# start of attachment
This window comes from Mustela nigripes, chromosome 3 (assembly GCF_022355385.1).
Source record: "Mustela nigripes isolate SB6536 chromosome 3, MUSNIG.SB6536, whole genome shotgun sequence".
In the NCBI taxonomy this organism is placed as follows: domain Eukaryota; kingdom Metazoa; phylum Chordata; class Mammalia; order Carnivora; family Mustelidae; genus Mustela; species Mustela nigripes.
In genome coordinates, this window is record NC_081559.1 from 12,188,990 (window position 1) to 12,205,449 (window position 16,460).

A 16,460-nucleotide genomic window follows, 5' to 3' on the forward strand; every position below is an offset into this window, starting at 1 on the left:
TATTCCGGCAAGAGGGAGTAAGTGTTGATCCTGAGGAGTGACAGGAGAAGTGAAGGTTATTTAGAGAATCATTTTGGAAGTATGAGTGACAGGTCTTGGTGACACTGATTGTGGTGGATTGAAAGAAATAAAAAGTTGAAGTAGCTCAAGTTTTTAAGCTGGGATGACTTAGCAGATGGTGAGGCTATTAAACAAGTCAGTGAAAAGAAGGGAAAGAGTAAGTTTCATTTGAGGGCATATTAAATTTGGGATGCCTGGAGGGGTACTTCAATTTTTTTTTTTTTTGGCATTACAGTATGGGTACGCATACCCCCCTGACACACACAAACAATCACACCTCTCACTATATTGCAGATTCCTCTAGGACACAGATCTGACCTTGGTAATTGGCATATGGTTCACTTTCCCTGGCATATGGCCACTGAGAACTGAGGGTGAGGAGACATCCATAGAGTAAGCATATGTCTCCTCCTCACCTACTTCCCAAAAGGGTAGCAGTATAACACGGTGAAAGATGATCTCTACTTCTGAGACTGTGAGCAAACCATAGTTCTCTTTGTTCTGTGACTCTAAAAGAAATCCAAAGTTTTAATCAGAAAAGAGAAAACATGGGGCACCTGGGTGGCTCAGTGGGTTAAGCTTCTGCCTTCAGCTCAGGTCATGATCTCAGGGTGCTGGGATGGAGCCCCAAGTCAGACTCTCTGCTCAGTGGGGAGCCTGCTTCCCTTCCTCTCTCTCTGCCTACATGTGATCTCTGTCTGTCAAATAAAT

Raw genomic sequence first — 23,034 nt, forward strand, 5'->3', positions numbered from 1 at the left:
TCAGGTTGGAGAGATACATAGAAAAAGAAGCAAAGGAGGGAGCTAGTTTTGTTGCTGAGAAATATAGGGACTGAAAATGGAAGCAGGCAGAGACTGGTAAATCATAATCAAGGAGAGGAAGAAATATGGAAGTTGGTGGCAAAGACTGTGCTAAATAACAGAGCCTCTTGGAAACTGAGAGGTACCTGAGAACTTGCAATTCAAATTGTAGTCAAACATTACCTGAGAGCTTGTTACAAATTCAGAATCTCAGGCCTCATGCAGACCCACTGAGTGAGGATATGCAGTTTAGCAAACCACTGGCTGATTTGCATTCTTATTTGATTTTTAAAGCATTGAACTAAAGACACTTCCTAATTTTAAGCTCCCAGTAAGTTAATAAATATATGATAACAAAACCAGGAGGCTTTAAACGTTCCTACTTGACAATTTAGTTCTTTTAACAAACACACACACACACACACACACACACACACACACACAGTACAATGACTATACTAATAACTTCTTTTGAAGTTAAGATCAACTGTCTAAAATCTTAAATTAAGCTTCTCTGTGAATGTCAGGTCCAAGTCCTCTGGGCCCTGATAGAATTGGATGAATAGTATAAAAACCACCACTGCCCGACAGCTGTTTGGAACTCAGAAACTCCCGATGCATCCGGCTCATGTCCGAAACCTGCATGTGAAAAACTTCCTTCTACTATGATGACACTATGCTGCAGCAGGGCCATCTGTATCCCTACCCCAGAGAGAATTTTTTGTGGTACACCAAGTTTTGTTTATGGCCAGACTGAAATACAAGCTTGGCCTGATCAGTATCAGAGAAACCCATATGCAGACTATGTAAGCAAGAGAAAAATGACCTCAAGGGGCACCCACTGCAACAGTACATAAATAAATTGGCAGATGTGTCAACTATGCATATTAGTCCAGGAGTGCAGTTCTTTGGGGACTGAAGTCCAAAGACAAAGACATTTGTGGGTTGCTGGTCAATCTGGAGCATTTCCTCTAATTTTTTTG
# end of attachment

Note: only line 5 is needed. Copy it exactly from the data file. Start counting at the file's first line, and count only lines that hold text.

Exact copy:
A 16,460-nucleotide genomic window follows, 5' to 3' on the forward strand; every position below is an offset into this window, starting at 1 on the left: